Did you ever go to shake the hand of another person and get a gesture back that the other person would rather do a “fist bump”?
I am doing a lot of that this week, because I have a bad cold and don’t want to spread more germs than I have to.
According to Wikipedia, the “fist bump” or “pound” can be traced to boxers instructed to touch gloves at the start of a contest. The modern gesture may have arisen spontaneously on city basketball courts and was popularized by basketball player Fred Carter in the 1970s.
Back in the 2008 presidential campaign, candidate Barack Obama launched a media storm when he nonchalantly fist bumped his wife Michelle. “Obama’s Fist-bump Rocks The Nation!:” The Huffington Post exclaimed. “Is the fist bump the new high-five?” NPR’s Laura Silverman asked.
The fist bump gesture is useful in many circumstances not related to the health of one or both of the people who are meeting. It is intended to be a friendly greeting or celebration move. Let’s take a look at the rules of engagement and some precautions for fist bumping.
One reason the fist bump is a helpful gesture is that when done correctly there is equal participation and transfer of power between the two people. A hand shake is subject to all kinds of subtle interpretations based on which person has the hand on top, how much pressure is used, how long the hand shake lasts, and a few other considerations. I have written about handshake protocol in another article titled Strange Handshake.
The fist bump is quick, equal, and not easy to manipulate. It is intended to be a tap for both people rather than a major forward thrust.
The fist bump is almost always done with the knuckles on top and the fingers curled under below the palm. Both parties make the same movement at the same time. A sideways fist bump, with the thumb on top, while sometimes seen, might easily be interpreted as a hostile gesture, so avoid doing that move.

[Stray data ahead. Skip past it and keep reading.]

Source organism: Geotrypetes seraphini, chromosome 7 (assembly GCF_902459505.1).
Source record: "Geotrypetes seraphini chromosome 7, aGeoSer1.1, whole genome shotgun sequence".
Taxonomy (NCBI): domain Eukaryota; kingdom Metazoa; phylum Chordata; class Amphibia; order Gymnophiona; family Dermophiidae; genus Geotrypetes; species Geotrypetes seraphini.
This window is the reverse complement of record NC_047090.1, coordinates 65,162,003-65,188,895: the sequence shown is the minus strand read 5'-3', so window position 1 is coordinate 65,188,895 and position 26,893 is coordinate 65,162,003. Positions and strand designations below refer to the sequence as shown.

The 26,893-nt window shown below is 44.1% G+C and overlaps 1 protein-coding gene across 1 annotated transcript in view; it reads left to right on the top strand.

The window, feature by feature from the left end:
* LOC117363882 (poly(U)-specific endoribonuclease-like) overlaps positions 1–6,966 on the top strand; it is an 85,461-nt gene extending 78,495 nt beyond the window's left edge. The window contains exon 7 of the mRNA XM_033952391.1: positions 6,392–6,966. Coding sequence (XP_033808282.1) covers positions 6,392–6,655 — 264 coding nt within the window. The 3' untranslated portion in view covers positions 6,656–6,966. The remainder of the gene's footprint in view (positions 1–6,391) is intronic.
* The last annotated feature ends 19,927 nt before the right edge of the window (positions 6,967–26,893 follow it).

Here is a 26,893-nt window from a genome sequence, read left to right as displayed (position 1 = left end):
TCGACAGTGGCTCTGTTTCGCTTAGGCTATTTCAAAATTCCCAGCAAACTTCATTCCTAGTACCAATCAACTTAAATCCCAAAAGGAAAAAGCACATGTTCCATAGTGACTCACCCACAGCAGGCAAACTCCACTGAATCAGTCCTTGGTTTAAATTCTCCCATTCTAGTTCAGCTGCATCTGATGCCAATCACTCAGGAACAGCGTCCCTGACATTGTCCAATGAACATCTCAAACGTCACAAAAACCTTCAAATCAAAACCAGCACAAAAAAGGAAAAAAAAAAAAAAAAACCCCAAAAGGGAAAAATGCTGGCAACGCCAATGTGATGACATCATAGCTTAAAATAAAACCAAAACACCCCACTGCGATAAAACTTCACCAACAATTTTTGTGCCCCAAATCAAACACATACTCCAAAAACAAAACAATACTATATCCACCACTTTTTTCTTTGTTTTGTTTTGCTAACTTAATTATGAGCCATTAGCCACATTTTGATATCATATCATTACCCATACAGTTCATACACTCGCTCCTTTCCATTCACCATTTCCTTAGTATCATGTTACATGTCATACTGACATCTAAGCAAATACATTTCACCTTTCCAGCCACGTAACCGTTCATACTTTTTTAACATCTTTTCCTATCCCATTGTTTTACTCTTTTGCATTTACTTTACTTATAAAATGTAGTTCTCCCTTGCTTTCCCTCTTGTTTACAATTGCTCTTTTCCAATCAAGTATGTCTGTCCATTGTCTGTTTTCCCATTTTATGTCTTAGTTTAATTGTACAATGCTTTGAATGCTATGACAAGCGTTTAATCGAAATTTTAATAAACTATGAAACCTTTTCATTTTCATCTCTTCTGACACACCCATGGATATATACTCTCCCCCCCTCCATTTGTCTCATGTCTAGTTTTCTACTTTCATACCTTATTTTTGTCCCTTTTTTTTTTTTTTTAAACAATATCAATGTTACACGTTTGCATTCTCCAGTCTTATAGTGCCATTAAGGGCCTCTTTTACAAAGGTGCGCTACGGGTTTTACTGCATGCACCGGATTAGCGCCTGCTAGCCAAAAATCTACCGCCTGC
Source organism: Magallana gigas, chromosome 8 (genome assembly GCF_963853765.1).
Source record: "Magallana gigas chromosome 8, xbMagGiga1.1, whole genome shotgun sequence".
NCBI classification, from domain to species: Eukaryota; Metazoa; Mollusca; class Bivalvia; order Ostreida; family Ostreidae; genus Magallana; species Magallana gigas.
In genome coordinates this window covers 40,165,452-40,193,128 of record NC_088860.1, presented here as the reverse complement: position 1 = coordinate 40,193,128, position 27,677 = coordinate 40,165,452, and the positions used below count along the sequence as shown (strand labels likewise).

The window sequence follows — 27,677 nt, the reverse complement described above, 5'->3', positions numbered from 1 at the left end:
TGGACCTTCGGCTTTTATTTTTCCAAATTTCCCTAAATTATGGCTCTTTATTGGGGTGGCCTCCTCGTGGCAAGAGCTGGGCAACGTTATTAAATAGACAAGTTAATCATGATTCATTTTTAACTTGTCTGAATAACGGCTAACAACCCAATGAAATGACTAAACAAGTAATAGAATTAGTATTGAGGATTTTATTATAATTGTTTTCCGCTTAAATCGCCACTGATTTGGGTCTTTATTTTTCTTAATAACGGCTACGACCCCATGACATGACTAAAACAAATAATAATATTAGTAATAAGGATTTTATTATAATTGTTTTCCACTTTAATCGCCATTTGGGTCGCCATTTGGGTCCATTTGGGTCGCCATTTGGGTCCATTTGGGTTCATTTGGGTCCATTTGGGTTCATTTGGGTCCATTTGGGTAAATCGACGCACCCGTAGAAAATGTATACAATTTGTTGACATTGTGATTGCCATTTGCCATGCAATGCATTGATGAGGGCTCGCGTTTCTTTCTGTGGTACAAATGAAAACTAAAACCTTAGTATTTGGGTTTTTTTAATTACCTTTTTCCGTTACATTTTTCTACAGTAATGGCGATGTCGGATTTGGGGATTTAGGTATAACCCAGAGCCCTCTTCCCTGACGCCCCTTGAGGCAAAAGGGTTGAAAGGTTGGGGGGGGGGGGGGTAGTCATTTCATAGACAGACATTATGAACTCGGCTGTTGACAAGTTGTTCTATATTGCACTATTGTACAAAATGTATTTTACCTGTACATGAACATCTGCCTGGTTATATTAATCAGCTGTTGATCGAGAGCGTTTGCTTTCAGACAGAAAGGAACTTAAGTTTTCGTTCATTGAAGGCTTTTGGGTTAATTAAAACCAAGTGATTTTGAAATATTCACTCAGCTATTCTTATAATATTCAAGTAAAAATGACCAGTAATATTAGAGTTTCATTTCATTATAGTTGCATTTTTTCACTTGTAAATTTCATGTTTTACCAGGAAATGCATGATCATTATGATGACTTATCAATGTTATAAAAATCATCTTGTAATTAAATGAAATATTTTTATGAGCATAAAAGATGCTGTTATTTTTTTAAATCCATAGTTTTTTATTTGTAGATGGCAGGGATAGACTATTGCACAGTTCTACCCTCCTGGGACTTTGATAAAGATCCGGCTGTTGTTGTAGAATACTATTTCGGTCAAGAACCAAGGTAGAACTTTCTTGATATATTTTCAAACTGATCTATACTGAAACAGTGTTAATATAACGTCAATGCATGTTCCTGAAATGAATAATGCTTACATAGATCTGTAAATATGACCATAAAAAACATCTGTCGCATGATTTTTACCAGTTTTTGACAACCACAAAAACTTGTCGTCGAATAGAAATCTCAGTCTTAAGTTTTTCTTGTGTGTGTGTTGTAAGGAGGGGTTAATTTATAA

Having the knuckles on the bottom and the curled fingers on top would look much more like a gut punch, so that should be avoided if you are interested in conveying the usual meaning of a fist bump, which is “you and I are buddies.”
Transfer of bacteria
According to one study, the fist bump transfers only about 10% of the amount of bacteria as an average handshake. The reason is that far less surface area of each person comes in contact when doing a fist bump. The fist bump is also much faster in terms of contact time than a handshake. So from a standpoint of better hygiene, the fist bump is significantly better than a handshake.
The awkward moment with a fist bump is when one person extends his or her hand to shake hands and the mirror image is not an extended hand but a fist. In this case, it is wise to join the fist bump gesture rather than hold out for a full handshake. The person extending the fist has a specific reason for doing that, and you need to honor that reason, whatever it is.
The fist bump will likely never completely replace the handshake, but it is gaining in popularity each year. It is best to get used to the gesture and roll with it rather than fight the trend.
This is a part in a series of articles on “Body Language” by Bob Whipple “The Trust Ambassador.”